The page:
Between work (travel), buying a house, and going to the Pittsburgh Vintage Grand Prix (I promise I’ll post those pictures before too long), I’ve been very busy lately and haven’t had a free weekend in about a month to work on the Chevelle. That changed yesterday, as I was able to get a bit more progress made.
I picked up right where I left off last time, making brake lines.
I still had the front lines to do, the connections to the prop valve, and some odds and ends (as well as, you know, installing the front discs). (Previously on Chevelle Updates: Rear brakes were rebuilt, all new lines from the firewall back.)
The actual first thing I did was connect the brake pedal - last time I mounted the booster to the firewall, so I started the day by curling back up under the dash and trimming the extension rod to the right length, connecting it all, tightening the jam nuts, and adjusting the brake light switch. I may revisit this to adjust the pedal’s resting position down some in the future, but for now it’s on the stop like it was with the manual brakes (the clevis pin is in the correct, lower hole though, for those of you in the know).
I don’t have a picture of this because by this time of the day it was 90 degrees, very humid, and I was upside down in a fairly dirty footwell.
I then moved on to the easiest brake line to make, the one that runs all of a foot or two from the MC (well, the prop valve) to the front left wheel. In removing the old hard line, I made a concerning discovery:
The flex lines on the car, which I had spent years daily driving, were 45-year-old-originals.
After breaking off the hard line from the nut and chiselling the rusted-to-frame clip off, the old hard line came out without issue, and I left the old flex line to hang. After cleaning up the little perch, the new flex line was installed without issue. I taped up the banjo end so it doesn’t get dirty.
I don’t have a picture of this because by this time of the day it was 93 degrees, very humid, and my phone was out of reach.
Whipped up that hard line without problem and routed it as required. Repeat process with the passenger’s side front, though I was able to remove the clip in once piece and it hard line didn’t readily snap off at the nut (I cut it with big sidecutters). This hard line was a bit more interesting.
To remove it I had to undo a clip, bolted to the frame, underneath the A/C evap housing. Using a 3" extension, 16" extension, a U-joint, and alternating standard and deep-well 1/2" sockets, I got it off. That clip didn’t get put back on; the new line is rigid enough without it...
After creating a new line for this one, it went in almost-easily, and connected to the new passenger’s side flex line, similarly taped off on the other end to stay clean until I connect it to the caliper. The possible-to-access clips were re-installed and verified tight.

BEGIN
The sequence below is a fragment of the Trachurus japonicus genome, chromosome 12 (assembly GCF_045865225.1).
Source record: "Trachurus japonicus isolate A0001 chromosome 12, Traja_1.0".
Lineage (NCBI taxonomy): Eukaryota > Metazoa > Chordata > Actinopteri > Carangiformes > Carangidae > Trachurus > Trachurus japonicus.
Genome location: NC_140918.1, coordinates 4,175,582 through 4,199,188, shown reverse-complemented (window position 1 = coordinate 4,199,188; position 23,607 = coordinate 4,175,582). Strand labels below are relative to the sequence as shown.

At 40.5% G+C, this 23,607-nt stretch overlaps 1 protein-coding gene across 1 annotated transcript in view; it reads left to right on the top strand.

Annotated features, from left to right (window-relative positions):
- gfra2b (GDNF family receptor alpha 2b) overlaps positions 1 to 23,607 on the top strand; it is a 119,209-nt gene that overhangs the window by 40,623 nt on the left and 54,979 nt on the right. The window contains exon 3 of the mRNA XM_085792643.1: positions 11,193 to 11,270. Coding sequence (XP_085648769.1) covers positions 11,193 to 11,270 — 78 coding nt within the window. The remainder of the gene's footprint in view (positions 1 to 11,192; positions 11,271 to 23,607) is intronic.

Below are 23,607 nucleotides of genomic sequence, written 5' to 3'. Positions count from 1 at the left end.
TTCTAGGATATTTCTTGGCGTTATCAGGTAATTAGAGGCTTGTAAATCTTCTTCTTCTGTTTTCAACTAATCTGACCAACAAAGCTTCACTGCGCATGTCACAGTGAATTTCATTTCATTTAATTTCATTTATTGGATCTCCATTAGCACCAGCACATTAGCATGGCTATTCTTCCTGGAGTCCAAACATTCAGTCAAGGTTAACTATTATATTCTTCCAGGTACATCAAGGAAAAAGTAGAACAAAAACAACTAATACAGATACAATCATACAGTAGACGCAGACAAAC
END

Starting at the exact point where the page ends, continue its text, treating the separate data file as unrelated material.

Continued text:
I don’t have a picture of this because by this time of the day it was 95 degrees, very humid, and my phone was probably still by the trunk from taking the previous picture. I get lazy with this stuff when working alone.
After taking a break to cool down a bit, I sat back down in the wheel well and ended up watching a spider work on wrapping up (or something) whatever bug had made its way into the web. It was pretty cool.
Anyways, at this point it was just a matter of connecting the three lines (one to the rear, two to the fronts) to the proportioning valve, which hangs out next to the master cylinder, and is not pictured below but would be on that bracket (which should be plumb) hanging to the right of the MC.
This was not overly difficult, and is the only thing I’m actually upset I didn’t take a picture of (because by this point in the day it was about 90 degrees and even more humid) since it turned out fairly well.
Primarily I need to install the disc brakes on the front, which basically means moving the steering knuckles over to new spindles, yanking the entire spindle/hub/drum assembly, and putting on shiny new bits.
After that, the MC will be bench bled, installed for real, plumbed to the prop valve (I have lines for this), then it should be time for a whole lot of DOT-4 bleeding and leak-checking-for.
Finally, the booster will need connected to the manifold (somewhere) to get vacuum, and the wire for the “BRAKE” light, which connects to the prop valve, will be receiving a new end and then be plugged in.
The good news is that “Next time” should be this coming weekend!